🍷 Blending might be making Tawny Port less interesting. Sandeman brought two samples of components, and in each case I liked the finished product less than the raw barrel sample, which is  rare for me, as I generally dislike barrel samples but have to taste scores of them. These were no ordinary barrel samples: one was an 18-year-old Port that tasted lively with pronounced cola notes; the other was old enough to be in the 40-year Tawny, but was more interesting, with more richness and fruitiness. In both cases, blending dulled the excitement, though it did make a polished and dependable product, and I did enjoy both the 20-year and 40-year Sandeman Tawny Ports.

🍷 The 40-year is expensive, at over $100 a bottle, but Sandeman 20-year Tawny Port is good value at $45 a bottle, especially because Tawny Port will last for weeks in the refrigerator after opening, allowing you to savor it a small glass at a time. Buy it here.

🍷 Me: "Will the new bottle cost more?" Sandeman: "I don't think the package has added anything to the price. (pause) However, we are underpriced in the market."

🍷 Sandeman: "Making a vintage Port is very easy. Making an aged Tawny is really difficult. We compare sometimes with our friends in Scotland. To make a 12-year-old Scotch, you put the spirit in a barrel. You put the barrel in a warehouse. You give the key to customs. And you come back in 12 years, open the warehouse, drain the barrel and you sell it."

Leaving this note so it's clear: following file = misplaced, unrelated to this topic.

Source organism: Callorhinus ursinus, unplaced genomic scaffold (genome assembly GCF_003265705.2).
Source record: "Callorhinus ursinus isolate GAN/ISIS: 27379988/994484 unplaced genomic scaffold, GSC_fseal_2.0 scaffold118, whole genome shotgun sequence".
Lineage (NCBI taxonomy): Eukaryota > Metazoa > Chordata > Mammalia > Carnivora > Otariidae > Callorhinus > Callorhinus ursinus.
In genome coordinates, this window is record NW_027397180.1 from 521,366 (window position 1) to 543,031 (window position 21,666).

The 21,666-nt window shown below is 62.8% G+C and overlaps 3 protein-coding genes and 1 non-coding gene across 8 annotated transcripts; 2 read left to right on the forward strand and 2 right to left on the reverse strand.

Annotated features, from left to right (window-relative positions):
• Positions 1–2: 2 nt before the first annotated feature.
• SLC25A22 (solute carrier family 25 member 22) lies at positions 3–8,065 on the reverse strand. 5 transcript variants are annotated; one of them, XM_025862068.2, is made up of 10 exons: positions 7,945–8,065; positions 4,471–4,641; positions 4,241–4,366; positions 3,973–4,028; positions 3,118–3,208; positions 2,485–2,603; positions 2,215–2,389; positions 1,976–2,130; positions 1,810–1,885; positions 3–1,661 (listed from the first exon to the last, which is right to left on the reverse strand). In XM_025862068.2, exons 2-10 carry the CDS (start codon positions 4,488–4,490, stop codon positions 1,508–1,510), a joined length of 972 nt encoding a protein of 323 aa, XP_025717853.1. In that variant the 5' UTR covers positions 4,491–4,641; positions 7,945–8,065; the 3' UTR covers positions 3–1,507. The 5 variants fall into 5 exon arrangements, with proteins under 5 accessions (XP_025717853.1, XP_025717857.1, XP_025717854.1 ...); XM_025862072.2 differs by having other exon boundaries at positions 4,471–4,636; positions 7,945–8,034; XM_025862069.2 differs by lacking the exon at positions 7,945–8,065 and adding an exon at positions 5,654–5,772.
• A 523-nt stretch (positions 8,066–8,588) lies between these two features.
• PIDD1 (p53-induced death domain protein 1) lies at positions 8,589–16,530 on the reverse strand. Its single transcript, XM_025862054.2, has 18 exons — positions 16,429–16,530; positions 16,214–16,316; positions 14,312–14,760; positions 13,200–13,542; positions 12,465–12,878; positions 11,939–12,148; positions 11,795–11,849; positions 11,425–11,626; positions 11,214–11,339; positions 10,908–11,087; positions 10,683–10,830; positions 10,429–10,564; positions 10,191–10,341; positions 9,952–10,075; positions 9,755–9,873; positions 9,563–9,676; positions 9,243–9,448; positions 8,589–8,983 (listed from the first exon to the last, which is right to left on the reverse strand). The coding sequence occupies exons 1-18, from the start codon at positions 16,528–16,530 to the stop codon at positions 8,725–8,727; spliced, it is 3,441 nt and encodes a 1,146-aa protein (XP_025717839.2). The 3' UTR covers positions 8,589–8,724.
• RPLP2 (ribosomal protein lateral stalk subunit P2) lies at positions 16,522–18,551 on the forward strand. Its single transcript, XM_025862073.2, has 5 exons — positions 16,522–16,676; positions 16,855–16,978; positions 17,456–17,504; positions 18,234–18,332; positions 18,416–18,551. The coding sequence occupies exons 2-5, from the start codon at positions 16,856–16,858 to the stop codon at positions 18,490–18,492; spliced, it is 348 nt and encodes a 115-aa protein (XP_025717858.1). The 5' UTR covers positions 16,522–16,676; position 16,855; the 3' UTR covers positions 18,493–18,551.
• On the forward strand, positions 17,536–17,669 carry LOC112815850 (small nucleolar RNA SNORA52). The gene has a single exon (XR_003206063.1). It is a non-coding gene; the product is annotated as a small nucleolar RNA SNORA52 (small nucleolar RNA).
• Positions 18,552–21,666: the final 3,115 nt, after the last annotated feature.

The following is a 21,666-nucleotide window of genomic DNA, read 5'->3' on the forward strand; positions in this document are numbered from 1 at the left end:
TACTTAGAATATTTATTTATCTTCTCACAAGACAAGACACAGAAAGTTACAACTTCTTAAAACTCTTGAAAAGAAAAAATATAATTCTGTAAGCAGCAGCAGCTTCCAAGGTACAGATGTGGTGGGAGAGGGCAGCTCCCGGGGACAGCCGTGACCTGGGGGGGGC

In contrast, Tawny Port starts out as Ruby Port and is racked every year to give it oxygen. The winemaker keeps tasting the barrels all along to come up with the right blend, because 20-year doesn't literally mean 20 years old, OR a minimum of 20 years -- it's just a target age. (To be fair to their friends in Scotland, when you buy an 18-year-old Scotch, that's the minimum age of the components in the bottle.)

" 'Recipe' would not be a good word," Sandeman said. "By saying 'recipe' you imply that you have the same ingredients. They never put together the lot (for 10 year or 20 year, etc) the first time. It takes a week or two weeks of work."

🍷 Do I have to stay for dessert if I'm already drinking 40-year Tawny? My notes end there. I did not get dessert.

Follow me on Twitter: @wblakegray and like The Gray Report on Facebook.


guren said...

Nice post, Blake. Did Mr. Sandeman mention how he positions his brand versus other Tawny Ports? I was first introduced to Sandeman ports over 30 years ago, and I seem to recall that it was a lower to medium level brand back then.

W. Blake Gray said...

Interesting question. I think the answer might be in that statement about being under-priced in the market. With the new packaging, they might be looking to move upscale.

guren said...

That makes sense. Blake, I understand that you have been known to enjoy a well-made cocktail on occasion. Do you like cocktails made with port as the main ingredient, or do you feel they are a waste of good port? How about Madeira?

W. Blake Gray said...

I have used tawny Port in cocktails, but I prefer Madeira for the same purpose. It adds a richness and really extends the finish. I made a cocktail this week with reposado Tequila, Campari and rosé Vermouth, and a half-measure of Bual Madeira, which didn't compete with the flavors but just extended the finish so I could savor them. Tawny Port would also work.